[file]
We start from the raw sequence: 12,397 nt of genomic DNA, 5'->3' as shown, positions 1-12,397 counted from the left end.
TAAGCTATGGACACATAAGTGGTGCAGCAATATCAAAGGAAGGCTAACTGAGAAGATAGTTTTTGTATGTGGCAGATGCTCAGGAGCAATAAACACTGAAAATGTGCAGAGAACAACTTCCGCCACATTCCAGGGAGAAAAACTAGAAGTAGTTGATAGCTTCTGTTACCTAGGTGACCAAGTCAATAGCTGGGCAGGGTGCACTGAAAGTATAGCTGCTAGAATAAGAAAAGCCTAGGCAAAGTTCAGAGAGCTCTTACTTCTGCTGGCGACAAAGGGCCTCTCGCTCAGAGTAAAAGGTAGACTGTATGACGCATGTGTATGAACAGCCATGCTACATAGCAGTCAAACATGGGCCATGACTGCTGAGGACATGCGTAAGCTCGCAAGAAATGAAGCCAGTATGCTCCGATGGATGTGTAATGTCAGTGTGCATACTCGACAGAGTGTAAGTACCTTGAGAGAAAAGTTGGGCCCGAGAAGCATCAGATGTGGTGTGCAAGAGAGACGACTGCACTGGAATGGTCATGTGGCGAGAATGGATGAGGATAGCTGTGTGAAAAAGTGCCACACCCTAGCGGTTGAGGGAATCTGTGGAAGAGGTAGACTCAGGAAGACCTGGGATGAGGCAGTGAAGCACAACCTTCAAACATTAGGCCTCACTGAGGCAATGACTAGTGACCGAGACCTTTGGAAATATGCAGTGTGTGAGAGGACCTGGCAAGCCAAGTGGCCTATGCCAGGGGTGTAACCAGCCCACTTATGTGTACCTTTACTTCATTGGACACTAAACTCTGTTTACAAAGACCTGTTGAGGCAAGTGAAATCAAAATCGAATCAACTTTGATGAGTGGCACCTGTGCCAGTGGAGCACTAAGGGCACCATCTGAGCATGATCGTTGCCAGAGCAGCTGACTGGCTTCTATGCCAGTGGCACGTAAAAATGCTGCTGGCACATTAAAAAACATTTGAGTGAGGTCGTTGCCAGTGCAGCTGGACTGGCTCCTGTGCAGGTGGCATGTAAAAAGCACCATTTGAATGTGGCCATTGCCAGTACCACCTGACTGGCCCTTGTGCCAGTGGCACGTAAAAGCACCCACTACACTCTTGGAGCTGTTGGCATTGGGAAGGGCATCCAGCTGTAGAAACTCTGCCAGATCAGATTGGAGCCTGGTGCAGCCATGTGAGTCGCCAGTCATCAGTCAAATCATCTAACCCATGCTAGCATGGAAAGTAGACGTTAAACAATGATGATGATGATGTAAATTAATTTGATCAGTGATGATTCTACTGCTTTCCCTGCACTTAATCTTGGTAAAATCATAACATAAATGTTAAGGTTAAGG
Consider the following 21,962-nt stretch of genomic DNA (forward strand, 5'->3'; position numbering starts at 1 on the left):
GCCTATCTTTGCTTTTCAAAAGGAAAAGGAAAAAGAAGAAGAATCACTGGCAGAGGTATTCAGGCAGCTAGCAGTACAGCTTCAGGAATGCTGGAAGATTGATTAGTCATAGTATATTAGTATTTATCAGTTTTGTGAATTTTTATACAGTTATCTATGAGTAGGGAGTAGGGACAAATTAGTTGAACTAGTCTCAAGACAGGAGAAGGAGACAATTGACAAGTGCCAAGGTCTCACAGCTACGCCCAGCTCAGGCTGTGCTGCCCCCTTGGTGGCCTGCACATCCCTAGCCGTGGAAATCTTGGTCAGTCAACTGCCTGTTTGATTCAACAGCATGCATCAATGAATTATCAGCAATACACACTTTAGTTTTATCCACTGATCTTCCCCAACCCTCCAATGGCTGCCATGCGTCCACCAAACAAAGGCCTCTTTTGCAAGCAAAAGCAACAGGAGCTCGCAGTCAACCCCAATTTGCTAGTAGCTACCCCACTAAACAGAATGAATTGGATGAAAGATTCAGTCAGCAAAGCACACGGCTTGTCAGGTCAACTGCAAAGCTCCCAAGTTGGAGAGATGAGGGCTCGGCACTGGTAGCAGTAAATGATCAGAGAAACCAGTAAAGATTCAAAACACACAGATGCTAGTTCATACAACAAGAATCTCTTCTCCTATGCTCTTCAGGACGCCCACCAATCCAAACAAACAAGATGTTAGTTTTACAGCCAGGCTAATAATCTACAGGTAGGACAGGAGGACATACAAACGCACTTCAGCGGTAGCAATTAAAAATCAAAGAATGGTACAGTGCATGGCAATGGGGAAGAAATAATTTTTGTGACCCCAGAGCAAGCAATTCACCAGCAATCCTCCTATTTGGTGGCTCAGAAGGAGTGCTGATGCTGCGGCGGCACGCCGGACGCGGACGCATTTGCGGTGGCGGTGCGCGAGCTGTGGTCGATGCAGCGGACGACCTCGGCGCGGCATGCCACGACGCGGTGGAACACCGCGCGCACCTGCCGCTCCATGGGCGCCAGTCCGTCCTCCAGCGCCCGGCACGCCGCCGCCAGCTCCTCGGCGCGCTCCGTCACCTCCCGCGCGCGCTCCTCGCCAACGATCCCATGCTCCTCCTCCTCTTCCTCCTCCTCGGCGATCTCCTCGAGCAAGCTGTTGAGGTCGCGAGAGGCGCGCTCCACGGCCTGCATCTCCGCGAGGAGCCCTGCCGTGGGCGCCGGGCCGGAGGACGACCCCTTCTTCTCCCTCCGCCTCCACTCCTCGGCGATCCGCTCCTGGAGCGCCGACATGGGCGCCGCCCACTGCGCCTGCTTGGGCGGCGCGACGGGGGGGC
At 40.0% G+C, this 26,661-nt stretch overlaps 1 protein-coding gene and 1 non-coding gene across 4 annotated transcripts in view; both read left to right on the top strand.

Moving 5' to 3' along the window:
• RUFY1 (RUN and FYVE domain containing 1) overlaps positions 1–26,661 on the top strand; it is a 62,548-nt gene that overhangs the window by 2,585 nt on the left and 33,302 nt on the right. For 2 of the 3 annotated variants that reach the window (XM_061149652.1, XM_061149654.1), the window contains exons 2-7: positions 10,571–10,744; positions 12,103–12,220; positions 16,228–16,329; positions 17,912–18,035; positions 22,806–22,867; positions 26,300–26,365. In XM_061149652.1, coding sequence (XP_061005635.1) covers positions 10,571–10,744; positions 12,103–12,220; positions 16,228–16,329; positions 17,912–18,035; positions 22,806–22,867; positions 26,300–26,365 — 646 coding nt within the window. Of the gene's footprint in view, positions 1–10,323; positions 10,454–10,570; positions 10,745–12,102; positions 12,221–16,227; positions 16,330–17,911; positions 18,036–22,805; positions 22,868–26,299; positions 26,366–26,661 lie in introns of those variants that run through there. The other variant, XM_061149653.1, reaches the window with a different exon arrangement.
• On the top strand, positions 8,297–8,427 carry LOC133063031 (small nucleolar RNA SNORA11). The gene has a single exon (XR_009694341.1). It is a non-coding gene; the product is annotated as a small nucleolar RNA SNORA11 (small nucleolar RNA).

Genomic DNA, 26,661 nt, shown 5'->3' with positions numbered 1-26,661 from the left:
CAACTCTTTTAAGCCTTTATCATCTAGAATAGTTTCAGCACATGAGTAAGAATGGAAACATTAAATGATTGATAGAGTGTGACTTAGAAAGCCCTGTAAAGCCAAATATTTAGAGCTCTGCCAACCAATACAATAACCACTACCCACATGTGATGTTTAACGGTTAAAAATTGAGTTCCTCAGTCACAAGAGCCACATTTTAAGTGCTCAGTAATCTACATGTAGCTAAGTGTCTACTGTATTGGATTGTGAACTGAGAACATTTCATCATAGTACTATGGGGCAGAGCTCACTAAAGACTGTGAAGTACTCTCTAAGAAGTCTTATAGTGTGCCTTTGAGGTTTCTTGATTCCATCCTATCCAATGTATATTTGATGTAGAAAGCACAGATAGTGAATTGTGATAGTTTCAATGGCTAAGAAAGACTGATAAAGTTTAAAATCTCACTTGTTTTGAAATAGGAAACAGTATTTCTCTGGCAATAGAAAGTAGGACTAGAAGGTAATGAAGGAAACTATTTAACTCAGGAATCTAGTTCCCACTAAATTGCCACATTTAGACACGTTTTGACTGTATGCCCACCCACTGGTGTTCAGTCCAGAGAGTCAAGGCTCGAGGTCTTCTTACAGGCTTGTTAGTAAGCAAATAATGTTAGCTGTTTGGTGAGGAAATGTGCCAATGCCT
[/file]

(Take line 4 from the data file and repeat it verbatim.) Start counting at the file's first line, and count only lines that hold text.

GCCTATCTTTGCTTTTCAAAAGGAAAAGGAAAAAGAAGAAGAATCACTGGCAGAGGTATTCAGGCAGCTAGCAGTACAGCTTCAGGAATGCTGGAAGATTGATTAGTCATAGTATATTAGTATTTATCAGTTTTGTGAATTTTTATACAGTTATCTATGAGTAGGGAGTAGGGACAAATTAGTTGAACTAGTCTCAAGACAGGAGAAGGAGACAATTGACAAGTGCCAAGGTCTCACAGCTACGCCCAGCTCAGGCTGTGCTGCCCCCTTGGTGGCCTGCACATCCCTAGCCGTGGAAATCTTGGTCAGTCAACTGCCTGTTTGATTCAACAGCATGCATCAATGAATTATCAGCAATACACACTTTAGTTTTATCCACTGATCTTCCCCAACCCTCCAATGGCTGCCATGCGTCCACCAAACAAAGGCCTCTTTTGCAAGCAAAAGCAACAGGAGCTCGCAGTCAACCCCAATTTGCTAGTAGCTACCCCACTAAACAGAATGAATTGGATGAAAGATTCAGTCAGCAAAGCACACGGCTTGTCAGGTCAACTGCAAAGCTCCCAAGTTGGAGAGATGAGGGCTCGGCACTGGTAGCAGTAAATGATCAGAGAAACCAGTAAAGATTCAAAACACACAGATGCTAGTTCATACAACAAGAATCTCTTCTCCTATGCTCTTCAGGACGCCCACCAATCCAAACAAACAAGATGTTAGTTTTACAGCCAGGCTAATAATCTACAGGTAGGACAGGAGGACATACAAACGCACTTCAGCGGTAGCAATTAAAAATCAAAGAATGGTACAGTGCATGGCAATGGGGAAGAAATAATTTTTGTGACCCCAGAGCAAGCAATTCACCAGCAATCCTCCTATTTGGTGGCTCAGAAGGAGTGCTGATGCTGCGGCGGCACGCCGGACGCGGACGCATTTGCGGTGGCGGTGCGCGAGCTGTGGTCGATGCAGCGGACGACCTCGGCGCGGCATGCCACGACGCGGTGGAACACCGCGCGCACCTGCCGCTCCATGGGCGCCAGTCCGTCCTCCAGCGCCCGGCACGCCGCCGCCAGCTCCTCGGCGCGCTCCGTCACCTCCCGCGCGCGCTCCTCGCCAACGATCCCATGCTCCTCCTCCTCTTCCTCCTCCTCGGCGATCTCCTCGAGCAAGCTGTTGAGGTCGCGAGAGGCGCGCTCCACGGCCTGCATCTCCGCGAGGAGCCCTGCCGTGGGCGCCGGGCCGGAGGACGACCCCTTCTTCTCCCTCCGCCTCCACTCCTCGGCGATCCGCTCCTGGAGCGCCGACATGGGCGCCGCCCACTGCGCCTGCTTGGGCGGCGCGACGGGGGGGC